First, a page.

For a long time, I shipped the valac-generated C code with my release tarballs because I did not want distributors to have to deal with valac churn. But nowadays, especially with valac’s six month release cycle, things are calmer.

Not shipping the C code makes tarballs smaller (over 20% in my case), makes it easier for distros to grab upstream patches (they don’t have to create a C patch from your Vala patch), lets you use Vala conditionals (more about that below), and means you’re not shipping something different than you yourself are using.

This only requires a simple change. In each source directory that contains Vala code, add the following bits to its (for the purposes of this example, your is creating the program foo):

  1. Separate out all your .vala code files into a separate variable called foo_VALASOURCES. If you want, you can then use this variable in your foo_SOURCES variable, so you don’t have to specify them twice.
  2. Add the following dist-hook:
    	cd $(distdir) && \
    	rm $(foo_VALASOURCES:.vala=.c) foo_vala.stamp

This will delete the generated C code and stamp file when creating a dist tarball.

Use Vala conditionals

One problem with shipping the generated C code is that you can’t use #ifdefs in your code. This is because Vala does not have a version of #ifdef that will “fall through” to the C code. Whether a conditional block of code gets used or not is always decided at valac compilation time.

And since your tarball consumers were compiling the C code, you couldn’t use Vala conditionals. To have an optional project dependency, you had to write little C wrapper functions that did use real C #ifdefs and then call them from Vala. Which is a pain.

But now that you’re shipping straight Vala code, all compilers of your program can now have Vala conditionals decided at compilation time.

Let’s say you have an optional dependency on libunity:

  1. In your, find the block of code that deals with having successfully detected libunity and add the following line:
  2. In your files, add $(UNITY_VALAFLAGS) to AM_VALAFLAGS
  3. In your files, add a new dependency to each of your stamp files:
    foo_vala.stamp: $(top_srcdir)/config.h
  4. In your Vala code itself, you can now surround your libunity-using code blocks with #ifs:
    #if HAVE_UNITY

The first step declares the HAVE_UNITY symbol if we’re using libunity. If we’re not, that line won’t ever be reached and UNITY_VALAFLAGS will be empty. The only other interesting bit is step three, which ensures that when ./configure is re-run, valac will also be re-run to pick up any new symbol definitions.

Backups and Distro Upgrading

tl;dr; I don’t recommend using Déjà Dup to hold your data when you upgrade distros (e.g. from Ubuntu 11.04 to 11.10) without understanding the risks.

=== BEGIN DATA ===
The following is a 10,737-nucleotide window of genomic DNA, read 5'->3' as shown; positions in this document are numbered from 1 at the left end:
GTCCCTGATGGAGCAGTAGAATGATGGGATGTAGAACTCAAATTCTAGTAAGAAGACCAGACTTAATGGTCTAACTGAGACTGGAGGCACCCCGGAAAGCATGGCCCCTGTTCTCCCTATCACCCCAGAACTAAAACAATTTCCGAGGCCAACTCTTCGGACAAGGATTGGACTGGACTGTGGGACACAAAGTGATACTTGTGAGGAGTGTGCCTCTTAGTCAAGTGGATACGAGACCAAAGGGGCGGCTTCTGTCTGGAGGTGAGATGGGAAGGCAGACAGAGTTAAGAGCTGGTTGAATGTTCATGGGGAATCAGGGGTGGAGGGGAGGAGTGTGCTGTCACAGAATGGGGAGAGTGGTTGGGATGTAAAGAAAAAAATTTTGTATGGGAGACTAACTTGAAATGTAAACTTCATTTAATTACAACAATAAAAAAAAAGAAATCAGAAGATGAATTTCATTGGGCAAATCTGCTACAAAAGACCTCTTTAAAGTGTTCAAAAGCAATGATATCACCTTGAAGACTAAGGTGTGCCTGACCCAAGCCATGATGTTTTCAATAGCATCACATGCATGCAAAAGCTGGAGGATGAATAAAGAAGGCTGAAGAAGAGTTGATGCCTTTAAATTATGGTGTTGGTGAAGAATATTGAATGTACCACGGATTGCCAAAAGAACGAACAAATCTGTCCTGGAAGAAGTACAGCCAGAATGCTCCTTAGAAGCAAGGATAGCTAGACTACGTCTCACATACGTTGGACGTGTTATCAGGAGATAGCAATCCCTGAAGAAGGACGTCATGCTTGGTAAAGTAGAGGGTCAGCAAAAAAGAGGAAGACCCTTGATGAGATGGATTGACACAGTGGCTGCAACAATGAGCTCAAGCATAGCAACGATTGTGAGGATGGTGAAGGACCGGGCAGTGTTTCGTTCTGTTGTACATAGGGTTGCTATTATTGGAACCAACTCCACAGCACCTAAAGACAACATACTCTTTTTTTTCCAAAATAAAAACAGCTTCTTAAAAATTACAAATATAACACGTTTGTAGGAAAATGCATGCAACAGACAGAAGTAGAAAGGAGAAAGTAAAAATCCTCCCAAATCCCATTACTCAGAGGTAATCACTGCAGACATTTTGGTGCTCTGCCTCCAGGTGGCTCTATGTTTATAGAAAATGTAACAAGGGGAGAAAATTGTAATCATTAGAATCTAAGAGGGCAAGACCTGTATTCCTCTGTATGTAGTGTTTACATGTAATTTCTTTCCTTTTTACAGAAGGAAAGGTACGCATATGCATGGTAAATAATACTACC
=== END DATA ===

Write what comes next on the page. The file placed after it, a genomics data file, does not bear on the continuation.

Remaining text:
I’m the maintainer of the Déjà Dup backup tool that will be included by default in Ubuntu 11.10. So I’m generally biased in its favor. But I am also a cautious person.

My concern stems from the fact that Déjà Dup uses an opaque backup format [1]. Which means that it does not store your data in plain files that you can just copy back into place with the file manager. You’ll need to use Déjà Dup again to restore them [2]. Which is fine if Déjà Dup is working correctly, as it should.

But just from a risk management perspective, I always recommend that people try to have at least one copy of their data in “plain files” format at all times.

So if you back up with Déjà Dup, then wipe your disk to put Ubuntu 11.10 on there, you’re temporarily going down to zero “plain file” copies of your data. And if anything should go wrong with Déjà Dup, you’ll be very sad.

Here are a few recommended ways to upgrade:

  • Use the Ubuntu CD’s built-in upgrade support. It will leave your personal files alone, but upgrade the rest of the system.
  • Use the Update Manager to upgrade your machine. Again, this will leave all your personal files in place.
  • Copy your files to an external hard drive with your file manager and copy them back after install.

In my mind, a backup system’s primary use case is disaster recovery, where going down to zero “plain file” copies of your data is unintentional and an acceptable risk. Intentionally reducing yourself to zero copies seems unnecessary.

Hopefully, all this caution is overblown. I just want people to be aware of the risks.

[1] Déjà Dup uses an opaque format to support a feature set that just can’t be done with plain files:

  • Encryption
  • Compression
  • Incremental backups
  • Assuming little about the backup location (allowing cloud backups)
  • Supporting file permissions, even when backing up to locations that don’t

[2] There are technically ways to recover without going through the Déjà Dup interface. They just aren’t very user-friendly.